“Injustice, swift, erect, and unconfin’d,
Sweeps the wide earth, and tramples o’er mankind”
– Homer, The Iliad
Everything was just the way it was supposed to be in Pompeii on August 24, 79 A.D. The gods had bestowed wealth and abundance upon the inhabitants of this Roman trading town. Things were near perfect.
Frescoes in the so-called “Villa of the Mysteries” in Pompeii, presumed to depict scenes from a Bacchus cult (Bacchus is the Roman version of the Greek god Dionysus, essentially a party god, responsible for alcoholic supplies, fertility and the arts). He was thought to bring divine joy and ecstasy, but also blind rage (reflective of the dual nature of what happens when people get high on wine). Bacchus and his followers could not be fettered. The spread of Bacchus worship could be seen as a subtle sign of the increase in hedonism and debauchery that often becomes evident in high civilizations as they reach their zenith of power and prosperity. That was certainly true of Rome at the time these frescoes were created. Although the empire would eventually become even larger in terms of territory, it reached its cultural high point around the time Caesar and Augustus did away with its Republican form of government.
The lucky residents of Pompeii lived in large homes with elegant courtyard gardens and all the modern conveniences. Rooms were heated by hot air flowing through cavity walls and spaces under the floors. Running water was provided to the city from a great reservoir and conveyed through underground pipelines to houses and public buildings.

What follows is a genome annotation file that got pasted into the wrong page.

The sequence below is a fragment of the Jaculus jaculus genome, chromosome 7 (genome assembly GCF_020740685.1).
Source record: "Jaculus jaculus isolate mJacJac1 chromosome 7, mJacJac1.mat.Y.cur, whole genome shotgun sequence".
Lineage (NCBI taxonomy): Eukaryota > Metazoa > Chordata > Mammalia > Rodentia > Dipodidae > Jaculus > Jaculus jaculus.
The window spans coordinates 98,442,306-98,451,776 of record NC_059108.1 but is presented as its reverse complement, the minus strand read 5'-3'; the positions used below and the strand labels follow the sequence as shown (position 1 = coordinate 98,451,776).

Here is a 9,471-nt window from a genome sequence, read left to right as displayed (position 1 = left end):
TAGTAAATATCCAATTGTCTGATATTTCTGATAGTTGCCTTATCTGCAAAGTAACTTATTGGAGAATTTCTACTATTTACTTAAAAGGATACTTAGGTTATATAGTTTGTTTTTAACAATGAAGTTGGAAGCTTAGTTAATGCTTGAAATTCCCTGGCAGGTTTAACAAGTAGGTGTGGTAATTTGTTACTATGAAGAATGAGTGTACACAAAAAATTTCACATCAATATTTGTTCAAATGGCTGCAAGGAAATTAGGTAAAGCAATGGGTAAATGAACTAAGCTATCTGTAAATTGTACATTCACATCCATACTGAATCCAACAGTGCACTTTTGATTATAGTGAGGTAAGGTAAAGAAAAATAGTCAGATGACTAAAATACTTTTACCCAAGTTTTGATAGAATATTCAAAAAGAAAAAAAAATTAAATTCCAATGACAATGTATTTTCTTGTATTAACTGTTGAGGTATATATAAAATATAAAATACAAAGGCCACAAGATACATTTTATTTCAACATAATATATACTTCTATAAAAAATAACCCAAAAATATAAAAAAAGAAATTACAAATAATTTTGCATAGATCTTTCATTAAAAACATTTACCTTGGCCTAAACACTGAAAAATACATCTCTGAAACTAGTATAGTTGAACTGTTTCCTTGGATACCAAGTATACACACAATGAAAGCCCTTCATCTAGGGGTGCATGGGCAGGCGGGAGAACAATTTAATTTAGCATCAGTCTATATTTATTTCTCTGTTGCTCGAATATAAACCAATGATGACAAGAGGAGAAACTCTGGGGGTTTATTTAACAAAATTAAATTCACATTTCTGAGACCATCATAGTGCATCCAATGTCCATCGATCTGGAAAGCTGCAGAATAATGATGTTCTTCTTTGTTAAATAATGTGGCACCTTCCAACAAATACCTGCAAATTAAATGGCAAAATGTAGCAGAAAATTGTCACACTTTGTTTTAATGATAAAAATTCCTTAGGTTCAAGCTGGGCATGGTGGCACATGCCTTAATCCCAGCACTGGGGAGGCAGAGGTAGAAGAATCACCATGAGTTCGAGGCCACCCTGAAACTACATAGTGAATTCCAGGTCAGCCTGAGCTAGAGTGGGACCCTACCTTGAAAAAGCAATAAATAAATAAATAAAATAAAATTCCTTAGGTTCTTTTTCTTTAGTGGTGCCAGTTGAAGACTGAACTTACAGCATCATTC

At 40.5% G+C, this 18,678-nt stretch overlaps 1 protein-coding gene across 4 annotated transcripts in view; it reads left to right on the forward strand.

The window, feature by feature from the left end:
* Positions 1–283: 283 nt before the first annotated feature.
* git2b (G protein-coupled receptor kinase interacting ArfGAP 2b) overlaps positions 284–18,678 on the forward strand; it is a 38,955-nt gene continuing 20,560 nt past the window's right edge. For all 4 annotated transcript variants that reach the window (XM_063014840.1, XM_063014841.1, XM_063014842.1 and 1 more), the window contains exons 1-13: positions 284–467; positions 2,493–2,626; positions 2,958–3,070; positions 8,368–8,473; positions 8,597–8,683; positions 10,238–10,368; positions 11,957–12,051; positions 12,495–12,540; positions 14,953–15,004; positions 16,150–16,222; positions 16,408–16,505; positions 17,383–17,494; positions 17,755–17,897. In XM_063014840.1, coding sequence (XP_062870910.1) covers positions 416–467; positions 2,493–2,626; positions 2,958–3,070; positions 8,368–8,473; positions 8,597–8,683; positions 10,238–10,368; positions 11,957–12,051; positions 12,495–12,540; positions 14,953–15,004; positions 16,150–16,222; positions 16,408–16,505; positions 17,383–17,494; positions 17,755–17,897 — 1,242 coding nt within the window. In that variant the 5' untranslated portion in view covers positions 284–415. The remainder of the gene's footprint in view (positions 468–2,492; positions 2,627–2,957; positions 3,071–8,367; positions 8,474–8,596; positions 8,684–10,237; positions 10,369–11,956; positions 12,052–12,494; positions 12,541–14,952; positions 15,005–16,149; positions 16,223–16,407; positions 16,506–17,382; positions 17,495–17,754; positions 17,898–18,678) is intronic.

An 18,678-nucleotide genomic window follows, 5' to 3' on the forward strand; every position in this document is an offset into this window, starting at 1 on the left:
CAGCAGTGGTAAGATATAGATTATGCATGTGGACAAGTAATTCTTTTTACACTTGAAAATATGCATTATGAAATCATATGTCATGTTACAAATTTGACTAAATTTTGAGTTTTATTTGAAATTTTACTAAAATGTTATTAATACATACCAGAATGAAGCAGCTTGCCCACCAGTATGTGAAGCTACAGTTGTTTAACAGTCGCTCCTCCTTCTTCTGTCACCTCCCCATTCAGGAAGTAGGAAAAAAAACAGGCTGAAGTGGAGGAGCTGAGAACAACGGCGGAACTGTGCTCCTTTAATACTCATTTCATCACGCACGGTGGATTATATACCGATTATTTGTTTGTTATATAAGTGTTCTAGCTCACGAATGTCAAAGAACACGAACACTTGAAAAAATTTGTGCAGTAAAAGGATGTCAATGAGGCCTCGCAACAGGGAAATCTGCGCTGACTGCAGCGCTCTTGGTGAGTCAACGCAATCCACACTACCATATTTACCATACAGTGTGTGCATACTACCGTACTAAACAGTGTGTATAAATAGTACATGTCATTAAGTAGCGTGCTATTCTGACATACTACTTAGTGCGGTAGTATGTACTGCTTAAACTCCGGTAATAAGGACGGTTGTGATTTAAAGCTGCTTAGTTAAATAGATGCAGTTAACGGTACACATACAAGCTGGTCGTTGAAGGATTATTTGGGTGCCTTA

Fresh fish from the Bay of Naples were readily available in the Macellum (great food market) and countless cauponae (small restaurants). Entertainment was on hand at the large amphitheater. Life was agreeable, affable, and idyllic for all – and it was only getting better. Everyone just knew it. They could feel it. They believed it.
Images from a typical party in Pompeii. Reportedly King Francis I of the Two Sicilies was so embarrassed by the erotic frescoes shown in the Pompeii exhibition that he issued an order to lock all artwork showing nudity and lasciviousness away in a secret cabinet. Access was restricted to “people of mature age and respected morals.” Presumably officials in Naples had some kind of morals measuring rod with which the state of the latter could be ascertained.
By 79 A.D. Pompeii had experienced nearly uninterrupted advancement from its founding almost 700 years earlier. That this would ever change was unthinkable. On the morning of August 24th, who but a doomsayer would suggest there wouldn’t be another 700 years of progress?
Yet, just then, when things couldn’t have seemed more certain, Mount Vesuvius blew. Nineteen hours later, where there had been life and a thriving civilization, there was silence for the next 1,669 years.
Mount Vesuvius in the process of erupting. Obviously, being close to it when that happens is not the best of ideas. This mountain is ruthless.
Photo via newsroom24.it
Viewing events through the lens of history and hindsight is unfair to its participants. Their missteps are too obvious, their vanities are too abundant, and their displays of inferiority too absurd. They appear to be mere imbeciles on parade.
Was George Armstrong Custer really just an arrogant Lieutenant Colonel who led his men to massacre at Little Bighorn? Maybe. Especially when Sitting Bull, Crazy Horse, and numbers over three times his cavalry appeared across the river.
Were George Donner and his brother Jacob naïve fools when they led their traveling party into the Sierra Nevada in late fall? Perhaps. Particularly when they resorted to munching on each other to survive the raging blizzard. Still they were human just like we are human. No smarter. No dumber. We’re not here to ridicule them; but rather, to learn from them.
In the case of Pompeii, the warning signs were evident to those who bothered to heed them. Seventeen years before Mount Vesuvius erupted there was a massive earthquake that damaged many of the structures within the city. Then, leading up to 79 A.D., frequent, but smaller quakes occurred. Soon no one seemed to pay them any heed.